Executive Secretariat Files

Note by the Executive Secretary of the National Security Council (Souers) to the Council

NSC 37/2

The Current Position of the United States With Respect to Formosa

At its 33rd Meeting the National Security Council considered a draft report on the above subject (NSC 37/156) and adopted the enclosed conclusions for consideration by the President.

The National Security Council recommends that the President approve the conclusions contained herein and direct that they be implemented by all appropriate executive departments and agencies of the U.S. Government under the coordination of the Secretary of State.

The National Security Council also has in preparation studies regarding further U.S. actions with respect to Formosa which may be deemed desirable in the interests of U.S. security.

Sidney W. Souers

Report by the National Security Council on the Current Position of the United States With Respect to Formosa

When the situation in China has developed to the point where we know what governing groups we will have to deal with in Formosa, the U.S. should seek to develop and support a local non-Communist Chinese regime which will provide at least a modicum of decent government for the islands. We should also use our influence wherever possible to discourage the further influx of mainland Chinese. The U.S. should also seek discreetly to maintain contact with potential native Formosan leaders with a view at some future date to being able to make use of a Formosan autonomous movement should it appear to be in the U.S. national interest to do so.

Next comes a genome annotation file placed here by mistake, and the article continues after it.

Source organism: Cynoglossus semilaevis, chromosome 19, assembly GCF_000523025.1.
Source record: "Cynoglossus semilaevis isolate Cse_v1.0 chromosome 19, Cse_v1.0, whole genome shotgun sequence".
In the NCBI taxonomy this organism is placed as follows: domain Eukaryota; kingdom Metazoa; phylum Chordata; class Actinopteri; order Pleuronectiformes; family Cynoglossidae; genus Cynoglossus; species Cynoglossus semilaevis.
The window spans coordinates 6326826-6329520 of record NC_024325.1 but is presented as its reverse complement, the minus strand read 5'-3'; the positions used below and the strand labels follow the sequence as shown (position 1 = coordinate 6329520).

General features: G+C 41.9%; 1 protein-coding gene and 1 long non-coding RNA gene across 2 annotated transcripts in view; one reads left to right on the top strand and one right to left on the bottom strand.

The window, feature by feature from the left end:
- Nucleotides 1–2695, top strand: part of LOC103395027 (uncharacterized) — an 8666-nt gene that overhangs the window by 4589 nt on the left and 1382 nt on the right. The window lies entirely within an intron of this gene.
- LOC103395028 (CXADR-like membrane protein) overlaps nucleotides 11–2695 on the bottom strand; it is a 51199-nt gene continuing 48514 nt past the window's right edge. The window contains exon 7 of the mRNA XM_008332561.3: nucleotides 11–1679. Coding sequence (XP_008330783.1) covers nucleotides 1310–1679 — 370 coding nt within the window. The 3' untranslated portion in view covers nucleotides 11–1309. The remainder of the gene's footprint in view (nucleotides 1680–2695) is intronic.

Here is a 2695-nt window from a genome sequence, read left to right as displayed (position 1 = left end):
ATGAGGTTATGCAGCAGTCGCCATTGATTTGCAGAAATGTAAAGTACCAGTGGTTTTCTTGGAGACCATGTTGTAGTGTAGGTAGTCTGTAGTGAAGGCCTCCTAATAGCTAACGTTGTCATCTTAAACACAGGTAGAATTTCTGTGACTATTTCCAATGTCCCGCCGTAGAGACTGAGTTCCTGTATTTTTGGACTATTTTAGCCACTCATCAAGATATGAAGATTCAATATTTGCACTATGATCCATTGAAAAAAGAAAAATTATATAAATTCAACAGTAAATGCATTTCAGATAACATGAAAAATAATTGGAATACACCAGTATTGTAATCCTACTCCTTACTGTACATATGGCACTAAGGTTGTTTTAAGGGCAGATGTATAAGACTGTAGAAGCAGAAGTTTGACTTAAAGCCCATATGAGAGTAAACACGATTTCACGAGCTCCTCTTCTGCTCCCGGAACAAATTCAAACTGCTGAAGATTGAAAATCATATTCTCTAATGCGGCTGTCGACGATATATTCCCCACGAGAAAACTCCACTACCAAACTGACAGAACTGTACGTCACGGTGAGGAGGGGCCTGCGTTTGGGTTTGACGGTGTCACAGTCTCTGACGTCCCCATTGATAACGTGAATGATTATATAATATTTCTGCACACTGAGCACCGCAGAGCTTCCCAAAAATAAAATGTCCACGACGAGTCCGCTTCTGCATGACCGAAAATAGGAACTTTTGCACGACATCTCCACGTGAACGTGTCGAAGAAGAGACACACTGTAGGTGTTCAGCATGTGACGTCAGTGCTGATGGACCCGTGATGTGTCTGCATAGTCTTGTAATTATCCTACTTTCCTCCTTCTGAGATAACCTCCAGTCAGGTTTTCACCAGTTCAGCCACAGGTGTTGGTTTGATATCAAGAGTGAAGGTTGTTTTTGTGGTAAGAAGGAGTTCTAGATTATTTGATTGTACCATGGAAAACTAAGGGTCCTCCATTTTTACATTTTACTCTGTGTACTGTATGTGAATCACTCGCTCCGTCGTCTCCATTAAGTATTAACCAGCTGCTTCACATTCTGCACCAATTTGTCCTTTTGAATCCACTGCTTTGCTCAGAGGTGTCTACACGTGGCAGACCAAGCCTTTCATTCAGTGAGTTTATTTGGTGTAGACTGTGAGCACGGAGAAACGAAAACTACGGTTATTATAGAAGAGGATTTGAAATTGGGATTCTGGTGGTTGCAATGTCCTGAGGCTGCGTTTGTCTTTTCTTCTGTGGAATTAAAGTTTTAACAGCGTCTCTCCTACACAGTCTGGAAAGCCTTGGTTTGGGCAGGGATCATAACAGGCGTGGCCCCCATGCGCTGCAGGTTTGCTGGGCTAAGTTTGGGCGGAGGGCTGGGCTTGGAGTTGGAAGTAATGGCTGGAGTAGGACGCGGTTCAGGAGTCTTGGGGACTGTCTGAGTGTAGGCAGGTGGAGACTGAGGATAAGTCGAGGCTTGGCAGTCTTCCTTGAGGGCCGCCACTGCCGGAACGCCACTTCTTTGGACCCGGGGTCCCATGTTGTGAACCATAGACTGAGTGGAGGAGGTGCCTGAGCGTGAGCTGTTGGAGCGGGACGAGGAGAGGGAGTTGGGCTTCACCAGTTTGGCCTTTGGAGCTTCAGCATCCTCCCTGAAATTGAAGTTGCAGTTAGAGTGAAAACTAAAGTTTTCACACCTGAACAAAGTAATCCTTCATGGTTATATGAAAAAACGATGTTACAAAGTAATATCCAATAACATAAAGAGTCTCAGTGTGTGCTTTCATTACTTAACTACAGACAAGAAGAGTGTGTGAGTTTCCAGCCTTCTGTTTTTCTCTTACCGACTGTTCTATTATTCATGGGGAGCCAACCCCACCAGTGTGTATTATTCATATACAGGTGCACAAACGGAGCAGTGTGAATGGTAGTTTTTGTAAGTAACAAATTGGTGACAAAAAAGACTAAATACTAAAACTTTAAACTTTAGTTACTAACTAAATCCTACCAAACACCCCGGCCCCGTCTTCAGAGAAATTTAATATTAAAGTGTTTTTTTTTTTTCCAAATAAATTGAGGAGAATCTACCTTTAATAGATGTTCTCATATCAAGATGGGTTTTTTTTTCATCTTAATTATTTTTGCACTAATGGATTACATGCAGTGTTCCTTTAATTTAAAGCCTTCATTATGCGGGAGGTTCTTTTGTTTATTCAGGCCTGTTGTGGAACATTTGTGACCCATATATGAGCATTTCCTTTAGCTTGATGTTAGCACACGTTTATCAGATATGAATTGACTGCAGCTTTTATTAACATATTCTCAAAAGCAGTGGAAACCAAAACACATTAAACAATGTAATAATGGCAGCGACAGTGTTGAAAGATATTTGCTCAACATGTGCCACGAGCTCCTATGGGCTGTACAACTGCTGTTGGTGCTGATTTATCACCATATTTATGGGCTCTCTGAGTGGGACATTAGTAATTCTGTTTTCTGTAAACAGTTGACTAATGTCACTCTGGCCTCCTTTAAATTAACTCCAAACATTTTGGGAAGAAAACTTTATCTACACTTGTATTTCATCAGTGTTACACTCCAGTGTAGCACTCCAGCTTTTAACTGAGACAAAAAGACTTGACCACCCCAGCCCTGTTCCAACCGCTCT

This Government should make it discreetly plain to the governing authority on Formosa that:
The U.S. has no desire to see chaos on the mainland spread to Formosa and the Pescadores;
The U.S. has not been impressed by Chinese administration on the islands and believes that if there is continued misrule the Chinese authorities would inevitably forfeit the support of world opinion which might be expected to swing in favor of Formosan autonomy;
U.S. support for the governing authorities of Formosa will inevitably depend in a large measure upon the efficiency of their regime and the extent to which they are able to contribute toward the welfare and economic needs of the-Formosan people and permit and encourage active Formosan participation in positions of responsibility in Government.
The U.S. cannot remain unconcerned over possible developments arising from the influx of large numbers of refugees from the mainland and the consequent effects, including the increasing burden on the island’s economy, and is disturbed at the indication of the Chinese belief that the building up of military strength on Formosa will in itself provide an effective barrier to Communist penetration;
The U.S. expects that the lessons to be drawn from developments on the mainland and from previous Formosan reactions to Chinese rule will not be overlooked by the Chinese authorities in dealing with the problems of the island and with the Formosan people.
The U.S. Government, through the most flexible mechanisms possible, should conduct a vigorous program of economic support for the economy of Formosa, designed to assist the Formosans in developing and maintaining a viable, self-supporting economy.
  1. January 19, p. 270.